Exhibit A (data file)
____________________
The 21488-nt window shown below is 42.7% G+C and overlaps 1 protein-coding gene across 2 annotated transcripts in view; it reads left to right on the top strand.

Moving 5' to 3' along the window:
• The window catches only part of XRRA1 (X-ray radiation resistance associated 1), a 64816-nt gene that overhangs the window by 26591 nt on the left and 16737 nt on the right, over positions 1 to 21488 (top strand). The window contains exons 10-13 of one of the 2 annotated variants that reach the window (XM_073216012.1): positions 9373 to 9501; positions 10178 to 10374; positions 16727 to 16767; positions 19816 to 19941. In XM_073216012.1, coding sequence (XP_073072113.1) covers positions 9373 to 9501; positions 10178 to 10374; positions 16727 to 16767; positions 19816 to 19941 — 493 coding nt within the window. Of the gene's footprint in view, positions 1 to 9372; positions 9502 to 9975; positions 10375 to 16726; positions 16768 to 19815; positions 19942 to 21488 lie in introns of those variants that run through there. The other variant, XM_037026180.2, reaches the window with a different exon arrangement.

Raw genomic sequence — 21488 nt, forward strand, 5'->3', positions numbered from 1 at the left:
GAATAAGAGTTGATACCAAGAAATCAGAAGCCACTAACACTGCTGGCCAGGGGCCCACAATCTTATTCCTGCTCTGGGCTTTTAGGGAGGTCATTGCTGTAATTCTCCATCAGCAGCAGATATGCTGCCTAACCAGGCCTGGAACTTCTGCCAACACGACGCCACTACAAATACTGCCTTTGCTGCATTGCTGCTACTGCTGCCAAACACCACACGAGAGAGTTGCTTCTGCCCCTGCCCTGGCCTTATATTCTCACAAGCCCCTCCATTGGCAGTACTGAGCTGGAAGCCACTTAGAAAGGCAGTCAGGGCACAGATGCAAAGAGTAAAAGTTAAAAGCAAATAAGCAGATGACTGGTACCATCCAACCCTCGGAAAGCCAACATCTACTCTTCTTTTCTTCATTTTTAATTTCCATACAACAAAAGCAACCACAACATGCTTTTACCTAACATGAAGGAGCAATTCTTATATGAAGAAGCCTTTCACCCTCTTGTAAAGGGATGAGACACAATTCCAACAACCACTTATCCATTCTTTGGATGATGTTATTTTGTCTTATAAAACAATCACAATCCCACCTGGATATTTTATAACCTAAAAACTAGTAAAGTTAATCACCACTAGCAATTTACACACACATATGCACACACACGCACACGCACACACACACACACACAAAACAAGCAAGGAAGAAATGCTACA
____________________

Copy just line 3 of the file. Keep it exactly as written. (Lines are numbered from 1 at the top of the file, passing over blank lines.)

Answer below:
• The window catches only part of XRRA1 (X-ray radiation resistance associated 1), a 64816-nt gene that overhangs the window by 26591 nt on the left and 16737 nt on the right, over positions 1 to 21488 (top strand). The window contains exons 10-13 of one of the 2 annotated variants that reach the window (XM_073216012.1): positions 9373 to 9501; positions 10178 to 10374; positions 16727 to 16767; positions 19816 to 19941. In XM_073216012.1, coding sequence (XP_073072113.1) covers positions 9373 to 9501; positions 10178 to 10374; positions 16727 to 16767; positions 19816 to 19941 — 493 coding nt within the window. Of the gene's footprint in view, positions 1 to 9372; positions 9502 to 9975; positions 10375 to 16726; positions 16768 to 19815; positions 19942 to 21488 lie in introns of those variants that run through there. The other variant, XM_037026180.2, reaches the window with a different exon arrangement.